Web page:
However Nick Smiths wikipedia page says
Smith was educated at Canterbury University achieving 1st Class Honours in Civil Engineering, was an AFS Scholar to the U.S. and eventually gained a Ph.D. with a thesis on New Zealand landslides. Before entering parliament, he worked as an engineer for the Rangiora County Council, and as director of his family construction company.
You can say many things about engineers but not that they are numerically illiterate. In this case Nick Smith is clearly capable of understanding the numbers. So why is he misrepresenting them? It has to be deliberate and political.
This government is less concerned about the long-term well-being of the country and more about short-term political gains. This has shown up in their attitudes about many areas. It looks like it is showing up in the politics around climate change as well. Gareth at Hot Topic runs through these political factors.
Listening to Smith this morning confirmed my view that the National-led government is making climate policy on the hoof. There has been no proper consideration of how New Zealand could cut its emissions, no strategy developed or even emerging, no integration of ideas. Climate policy is being played as a purely political issue, because there seems to be no real appreciation of the seriousness of the problem.
Regardless of what you think about the validity of the science of climate change* there is no such thing as a free lunch with climate change.
There are clear costs to any country that is part of the Kyoto and shortly Copenhagen who does not reduce emissions significantly. They wind up paying for carbon credits to countries that have dropped them. A country that we trade with who see us failing to attempt to hit 15% by 2020 while they are trying to hit 30% or more are not going to look kindly to John Key trying to weasel out of paying NZ’s share of the pain.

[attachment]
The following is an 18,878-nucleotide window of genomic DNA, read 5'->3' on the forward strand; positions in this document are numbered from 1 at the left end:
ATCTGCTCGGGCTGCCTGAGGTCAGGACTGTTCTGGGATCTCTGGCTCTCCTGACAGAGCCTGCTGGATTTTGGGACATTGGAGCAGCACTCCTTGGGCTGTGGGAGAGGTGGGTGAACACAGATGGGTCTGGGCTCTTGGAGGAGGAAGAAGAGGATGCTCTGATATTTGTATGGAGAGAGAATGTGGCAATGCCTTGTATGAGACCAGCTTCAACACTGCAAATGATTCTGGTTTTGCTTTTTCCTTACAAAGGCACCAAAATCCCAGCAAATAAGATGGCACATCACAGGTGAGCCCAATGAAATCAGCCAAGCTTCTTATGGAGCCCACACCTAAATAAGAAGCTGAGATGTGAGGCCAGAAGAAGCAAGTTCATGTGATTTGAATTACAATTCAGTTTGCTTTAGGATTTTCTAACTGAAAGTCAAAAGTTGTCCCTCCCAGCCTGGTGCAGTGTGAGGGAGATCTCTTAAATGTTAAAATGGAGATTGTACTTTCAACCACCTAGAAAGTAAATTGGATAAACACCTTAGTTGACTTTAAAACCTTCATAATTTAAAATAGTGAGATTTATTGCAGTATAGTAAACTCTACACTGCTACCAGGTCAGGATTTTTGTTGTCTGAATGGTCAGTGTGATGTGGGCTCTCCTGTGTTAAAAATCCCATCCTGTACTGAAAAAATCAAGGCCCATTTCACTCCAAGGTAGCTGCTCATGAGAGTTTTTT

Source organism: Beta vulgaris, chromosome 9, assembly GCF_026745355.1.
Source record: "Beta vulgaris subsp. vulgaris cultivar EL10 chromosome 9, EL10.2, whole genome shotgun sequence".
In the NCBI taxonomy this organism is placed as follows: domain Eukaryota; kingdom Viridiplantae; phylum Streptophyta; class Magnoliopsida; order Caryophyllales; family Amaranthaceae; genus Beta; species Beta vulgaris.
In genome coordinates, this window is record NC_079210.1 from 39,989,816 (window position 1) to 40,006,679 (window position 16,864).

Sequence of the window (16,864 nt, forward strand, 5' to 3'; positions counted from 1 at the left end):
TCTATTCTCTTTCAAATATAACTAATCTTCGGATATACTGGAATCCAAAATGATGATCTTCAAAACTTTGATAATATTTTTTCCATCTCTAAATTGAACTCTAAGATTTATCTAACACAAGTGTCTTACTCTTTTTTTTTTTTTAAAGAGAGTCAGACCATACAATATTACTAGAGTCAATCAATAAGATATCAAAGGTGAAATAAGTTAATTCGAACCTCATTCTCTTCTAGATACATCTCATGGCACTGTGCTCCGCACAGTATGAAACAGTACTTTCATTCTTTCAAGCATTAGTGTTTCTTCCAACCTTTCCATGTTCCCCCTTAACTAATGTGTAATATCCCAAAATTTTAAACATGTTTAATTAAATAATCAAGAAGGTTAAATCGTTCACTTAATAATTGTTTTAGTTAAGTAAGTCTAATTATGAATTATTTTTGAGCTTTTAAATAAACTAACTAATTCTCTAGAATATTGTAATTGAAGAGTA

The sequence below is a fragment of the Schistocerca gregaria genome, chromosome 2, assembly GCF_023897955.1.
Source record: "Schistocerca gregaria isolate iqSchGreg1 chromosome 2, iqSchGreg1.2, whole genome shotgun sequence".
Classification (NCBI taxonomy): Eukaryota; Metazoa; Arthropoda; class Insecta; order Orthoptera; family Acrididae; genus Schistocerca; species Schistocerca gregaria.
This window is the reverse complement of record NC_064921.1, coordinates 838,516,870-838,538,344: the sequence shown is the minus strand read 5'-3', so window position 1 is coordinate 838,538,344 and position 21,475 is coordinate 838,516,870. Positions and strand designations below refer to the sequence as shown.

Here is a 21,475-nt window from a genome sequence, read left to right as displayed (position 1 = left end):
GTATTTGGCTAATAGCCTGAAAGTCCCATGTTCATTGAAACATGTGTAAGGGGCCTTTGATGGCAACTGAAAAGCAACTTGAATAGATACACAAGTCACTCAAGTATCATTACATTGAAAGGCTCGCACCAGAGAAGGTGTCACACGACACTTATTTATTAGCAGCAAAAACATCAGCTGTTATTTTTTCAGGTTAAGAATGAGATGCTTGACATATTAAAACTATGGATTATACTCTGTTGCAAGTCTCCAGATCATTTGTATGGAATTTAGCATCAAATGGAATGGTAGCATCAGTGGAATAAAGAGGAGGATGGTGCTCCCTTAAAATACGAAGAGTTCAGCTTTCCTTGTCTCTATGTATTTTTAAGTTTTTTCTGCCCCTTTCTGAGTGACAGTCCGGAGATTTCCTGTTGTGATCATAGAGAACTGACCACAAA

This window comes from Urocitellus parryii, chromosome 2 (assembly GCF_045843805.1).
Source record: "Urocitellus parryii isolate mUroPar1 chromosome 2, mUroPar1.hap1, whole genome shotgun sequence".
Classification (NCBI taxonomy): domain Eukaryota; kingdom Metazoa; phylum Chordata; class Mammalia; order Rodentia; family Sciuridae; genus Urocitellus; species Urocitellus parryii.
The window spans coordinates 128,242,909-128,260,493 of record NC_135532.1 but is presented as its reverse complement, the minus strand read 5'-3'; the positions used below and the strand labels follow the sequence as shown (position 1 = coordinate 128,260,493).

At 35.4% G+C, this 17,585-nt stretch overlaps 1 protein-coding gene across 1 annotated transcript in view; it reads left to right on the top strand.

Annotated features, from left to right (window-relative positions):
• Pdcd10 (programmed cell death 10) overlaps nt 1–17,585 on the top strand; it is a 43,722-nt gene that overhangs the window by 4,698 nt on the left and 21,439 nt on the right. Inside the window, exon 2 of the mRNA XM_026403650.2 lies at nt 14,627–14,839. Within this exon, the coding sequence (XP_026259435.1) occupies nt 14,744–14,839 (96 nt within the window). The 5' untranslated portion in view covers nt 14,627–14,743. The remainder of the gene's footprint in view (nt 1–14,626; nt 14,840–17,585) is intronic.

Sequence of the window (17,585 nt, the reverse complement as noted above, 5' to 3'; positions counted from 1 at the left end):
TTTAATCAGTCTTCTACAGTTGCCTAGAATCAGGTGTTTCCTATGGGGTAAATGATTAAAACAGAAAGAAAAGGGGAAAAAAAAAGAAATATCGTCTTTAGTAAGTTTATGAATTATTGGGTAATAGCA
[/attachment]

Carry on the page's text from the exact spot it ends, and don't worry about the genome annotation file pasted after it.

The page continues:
Trying to drop out of the attempt to ameliorate climate change effects is also impossible for a trading nation like ourselves. We’d find trade barriers snapping up like walls and our economy dropping like a stone. There is enough momentum behind the climate change programs now to overwhelm the GATT and WTO opposition. It will be easy to claim that countries like ourselves are simply hiding the true costs of production because they do not include carbon costs, and are therefore dumping our goods. There will be more support for this view after Copenhagen. Carbon emission border taxes are likely to become a valid and accepted trade barrier against emission free-loaders.
But of course John Key is probably aware of this. His advisers in trade and foreign affairs would have told him. But he probably expects not to be in office when the shit hits the fan. That is his trademarked way of operating.
* My view is that the current ‘official’ IPCC worst case science is grossly optimistic. At the time it was made there was insufficent work done on the West Antartica ice sheet (WAIS) and the Greenland icecap to look at potential effects. They look worse than anyone was expecting for how how fast they have melted in the recent geological past.